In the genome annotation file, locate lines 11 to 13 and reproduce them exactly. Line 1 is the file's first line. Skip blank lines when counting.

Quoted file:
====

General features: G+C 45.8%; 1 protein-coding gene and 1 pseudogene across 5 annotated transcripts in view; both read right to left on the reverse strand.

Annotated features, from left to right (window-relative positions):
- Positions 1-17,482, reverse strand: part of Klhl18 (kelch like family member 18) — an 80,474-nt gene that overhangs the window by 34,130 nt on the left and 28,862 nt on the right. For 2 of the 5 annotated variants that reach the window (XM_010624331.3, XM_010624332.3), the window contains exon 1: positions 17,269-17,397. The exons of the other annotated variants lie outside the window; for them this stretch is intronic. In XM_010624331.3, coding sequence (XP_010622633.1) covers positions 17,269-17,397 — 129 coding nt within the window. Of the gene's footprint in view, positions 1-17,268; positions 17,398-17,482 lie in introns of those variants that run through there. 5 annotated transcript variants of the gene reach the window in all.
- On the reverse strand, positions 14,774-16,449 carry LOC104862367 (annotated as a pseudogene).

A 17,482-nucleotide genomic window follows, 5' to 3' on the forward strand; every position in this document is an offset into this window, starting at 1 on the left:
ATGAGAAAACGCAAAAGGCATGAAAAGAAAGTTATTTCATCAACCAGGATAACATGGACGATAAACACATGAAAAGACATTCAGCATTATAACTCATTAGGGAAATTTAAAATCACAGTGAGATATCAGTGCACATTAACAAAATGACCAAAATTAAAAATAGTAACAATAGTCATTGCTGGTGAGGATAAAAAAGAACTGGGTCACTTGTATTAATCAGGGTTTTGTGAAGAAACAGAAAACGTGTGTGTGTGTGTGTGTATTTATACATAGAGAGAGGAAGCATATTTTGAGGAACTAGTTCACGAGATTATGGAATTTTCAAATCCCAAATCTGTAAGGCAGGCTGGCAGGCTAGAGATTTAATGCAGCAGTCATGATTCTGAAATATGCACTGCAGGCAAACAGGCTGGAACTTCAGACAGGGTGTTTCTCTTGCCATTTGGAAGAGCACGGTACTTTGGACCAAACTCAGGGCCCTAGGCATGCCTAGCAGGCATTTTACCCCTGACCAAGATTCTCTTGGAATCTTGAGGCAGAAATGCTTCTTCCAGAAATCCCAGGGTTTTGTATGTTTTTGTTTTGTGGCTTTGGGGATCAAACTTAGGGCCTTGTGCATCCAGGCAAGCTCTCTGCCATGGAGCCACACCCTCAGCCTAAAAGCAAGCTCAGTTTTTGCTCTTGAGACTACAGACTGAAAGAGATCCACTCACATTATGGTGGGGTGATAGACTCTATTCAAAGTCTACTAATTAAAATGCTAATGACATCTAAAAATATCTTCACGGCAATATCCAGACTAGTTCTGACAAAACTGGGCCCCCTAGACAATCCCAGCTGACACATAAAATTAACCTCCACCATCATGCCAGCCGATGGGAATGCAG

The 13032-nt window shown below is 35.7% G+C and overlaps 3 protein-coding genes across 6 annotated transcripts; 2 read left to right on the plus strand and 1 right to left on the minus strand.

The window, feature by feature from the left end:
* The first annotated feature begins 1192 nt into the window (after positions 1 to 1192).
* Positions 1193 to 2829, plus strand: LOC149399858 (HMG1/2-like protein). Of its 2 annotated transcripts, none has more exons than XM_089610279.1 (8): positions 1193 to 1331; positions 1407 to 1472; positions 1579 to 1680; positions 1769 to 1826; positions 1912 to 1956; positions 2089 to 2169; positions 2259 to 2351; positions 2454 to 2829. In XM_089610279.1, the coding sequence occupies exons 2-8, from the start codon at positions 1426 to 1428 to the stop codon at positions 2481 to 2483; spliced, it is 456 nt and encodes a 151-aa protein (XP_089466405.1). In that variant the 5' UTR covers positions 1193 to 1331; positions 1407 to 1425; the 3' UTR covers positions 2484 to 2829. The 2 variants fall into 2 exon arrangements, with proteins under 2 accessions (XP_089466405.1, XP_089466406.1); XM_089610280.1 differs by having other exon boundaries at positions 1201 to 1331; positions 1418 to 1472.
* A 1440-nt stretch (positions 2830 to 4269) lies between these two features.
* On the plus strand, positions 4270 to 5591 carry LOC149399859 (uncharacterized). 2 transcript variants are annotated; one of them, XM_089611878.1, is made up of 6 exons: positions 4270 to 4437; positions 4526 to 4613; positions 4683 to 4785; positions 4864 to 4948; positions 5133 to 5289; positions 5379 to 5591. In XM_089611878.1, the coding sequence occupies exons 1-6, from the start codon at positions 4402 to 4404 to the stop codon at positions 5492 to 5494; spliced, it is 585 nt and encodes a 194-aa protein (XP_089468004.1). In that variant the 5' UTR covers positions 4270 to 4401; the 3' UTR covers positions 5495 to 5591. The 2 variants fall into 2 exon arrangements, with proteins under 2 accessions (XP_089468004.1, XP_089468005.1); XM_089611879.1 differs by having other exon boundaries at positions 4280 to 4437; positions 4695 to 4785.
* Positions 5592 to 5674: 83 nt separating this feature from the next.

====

* A 1440-nt stretch (positions 2830 to 4269) lies between these two features.
* On the plus strand, positions 4270 to 5591 carry LOC149399859 (uncharacterized). 2 transcript variants are annotated; one of them, XM_089611878.1, is made up of 6 exons: positions 4270 to 4437; positions 4526 to 4613; positions 4683 to 4785; positions 4864 to 4948; positions 5133 to 5289; positions 5379 to 5591. In XM_089611878.1, the coding sequence occupies exons 1-6, from the start codon at positions 4402 to 4404 to the stop codon at positions 5492 to 5494; spliced, it is 585 nt and encodes a 194-aa protein (XP_089468004.1). In that variant the 5' UTR covers positions 4270 to 4401; the 3' UTR covers positions 5495 to 5591. The 2 variants fall into 2 exon arrangements, with proteins under 2 accessions (XP_089468004.1, XP_089468005.1); XM_089611879.1 differs by having other exon boundaries at positions 4280 to 4437; positions 4695 to 4785.
* Positions 5592 to 5674: 83 nt separating this feature from the next.